Cassie Stocks’ debut novel, Dance, Gladys, Dance, is a quirky blend of comedy and tragedy with an intriguing dose of the other-worldly. Frieda Zweig, the 27-year-old main character, is flailing about in life, and when she starts conversing with a ghost named Gladys, she gains some valuable life lessons.
Frieda thinks she needs to adopt a so-called normal life. At least that’s what her parents and best friend Ginny tell her. But Frieda struggles with how to live. A major stumbling block is that she has the mindset of an artist. She used to paint, but gave it up along with a millionaire boyfriend named Norman. He’s a nice guy except for the fact that his fortune is made from a porn empire his father created. Frieda is concerned about the exploitation of women, so Norman’s business bothers her.
Stocks carefully weaves Frieda’s story with that of Gladys by often resorting to cliff-hanger pauses in Gladys’s narrative, and as a plot device, the structure works. It also works as a thematic device, because Frieda needs time to think about her future. And while she negotiates the past via Gladys and the problems women faced, she is busy fashioning a new life for herself through serendipity. She has responded to a classified advertisement about a 78-rpm record player, but when she shows up at the house to look at it, she discovers the ad is for a room to rent in the house of a widower named Mr. Hausselman.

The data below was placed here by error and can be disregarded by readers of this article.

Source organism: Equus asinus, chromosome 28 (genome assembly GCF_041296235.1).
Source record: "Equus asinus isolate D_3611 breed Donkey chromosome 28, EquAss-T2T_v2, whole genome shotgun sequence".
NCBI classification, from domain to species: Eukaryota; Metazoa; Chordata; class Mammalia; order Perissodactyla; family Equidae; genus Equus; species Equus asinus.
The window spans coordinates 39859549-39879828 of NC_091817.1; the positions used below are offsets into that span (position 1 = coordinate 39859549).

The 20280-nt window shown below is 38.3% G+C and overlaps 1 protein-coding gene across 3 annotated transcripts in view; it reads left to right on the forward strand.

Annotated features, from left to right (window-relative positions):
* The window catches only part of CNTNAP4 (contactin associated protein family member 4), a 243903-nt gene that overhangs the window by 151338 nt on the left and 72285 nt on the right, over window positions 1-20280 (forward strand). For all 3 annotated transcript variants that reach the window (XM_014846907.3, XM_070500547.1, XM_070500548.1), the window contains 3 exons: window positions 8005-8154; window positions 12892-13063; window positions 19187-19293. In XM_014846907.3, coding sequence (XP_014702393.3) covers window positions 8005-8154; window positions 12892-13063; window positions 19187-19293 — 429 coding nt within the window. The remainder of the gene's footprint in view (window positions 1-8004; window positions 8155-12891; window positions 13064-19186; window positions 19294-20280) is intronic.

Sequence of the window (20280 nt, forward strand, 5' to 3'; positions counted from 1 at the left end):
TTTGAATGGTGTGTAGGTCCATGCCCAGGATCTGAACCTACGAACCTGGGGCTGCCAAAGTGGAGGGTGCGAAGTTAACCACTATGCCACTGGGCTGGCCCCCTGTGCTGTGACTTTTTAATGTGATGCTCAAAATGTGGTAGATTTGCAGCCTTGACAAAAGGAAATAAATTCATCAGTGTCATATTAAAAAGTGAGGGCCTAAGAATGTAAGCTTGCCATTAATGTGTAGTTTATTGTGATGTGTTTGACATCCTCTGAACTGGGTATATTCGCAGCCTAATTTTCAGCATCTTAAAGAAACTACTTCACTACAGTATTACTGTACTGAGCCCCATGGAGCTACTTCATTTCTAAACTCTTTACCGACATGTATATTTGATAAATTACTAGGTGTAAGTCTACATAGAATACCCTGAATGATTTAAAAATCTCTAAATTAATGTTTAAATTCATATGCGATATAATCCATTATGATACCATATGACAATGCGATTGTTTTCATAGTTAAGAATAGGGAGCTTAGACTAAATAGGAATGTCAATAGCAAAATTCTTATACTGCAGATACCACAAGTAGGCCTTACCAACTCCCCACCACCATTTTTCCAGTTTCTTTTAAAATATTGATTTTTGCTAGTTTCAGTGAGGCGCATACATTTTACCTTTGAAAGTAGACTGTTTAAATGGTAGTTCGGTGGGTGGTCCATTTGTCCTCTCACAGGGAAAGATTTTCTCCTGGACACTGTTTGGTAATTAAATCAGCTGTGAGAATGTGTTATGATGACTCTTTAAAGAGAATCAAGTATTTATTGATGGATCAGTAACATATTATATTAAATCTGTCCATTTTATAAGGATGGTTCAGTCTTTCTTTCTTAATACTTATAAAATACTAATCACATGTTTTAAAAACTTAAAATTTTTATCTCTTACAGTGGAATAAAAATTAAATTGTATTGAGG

Creating utterly charismatic characters is Stocks’s greatest strength. Mr. H (as Frieda calls him) and Frieda become friends, and added to the enticing jumble of characters are Miss Kesstle, Mr. H’s neighbour, and her cat Beethoven; Norman’s nutty mother, Lady March; Mr. H’s estranged son, Whitman; a screenwriter and addict named Marilyn; and a street kid named Girl. The novel bursts at the seams with imagination, and just as one must suspend one’s disbelief at the theatre, that’s the best way to approach this novel.
The humour and zaniness of Dance, Gladys, Dance is counterpointed beautifully by the problems of the characters. Mr. H. is valiantly fighting to keep the arts centre alive. Marilyn and Girl are simply trying to survive. Gladys wanted to dance. And on some level, most of the characters are connected to the artistic or creative world. Sexuality is important and is seen as a source of pleasure, although punishment is meted out for what some believe is inappropriate behaviour (especially in the case of Gladys). The boundaries on female freedom lead Stocks into the occasional didactic lapse, but overall the novel is certainly engaging enough to overcome the small lectures.
Along with developing innovative characters, Stocks tells their story in a sparkling manner that combines both their pain and their pleasure. Frieda is a terrific narrator as she combines wit and a slightly jaded perspective: “No more Frieda Zweig the Artist. Abstract depictment in exchange for appropriate deportment. Who was I going to be? I was more inclined towards inertia than upward mobility and didn’t like most people enough to devote my life to helping others less fortunate than myself. I’d work somewhere, I thought, watch TV in the evenings, and become wholly involved in the lives of non-existent people.”
It’s clear that anyone who can articulate that plan is unable to do it.
Dance, Gladys, Dance is a lovely demonstration of the importance of creating, whether it’s art, friends or food. Connection – reaching out to others – is the ultimate value of this charming and thoughtful novel.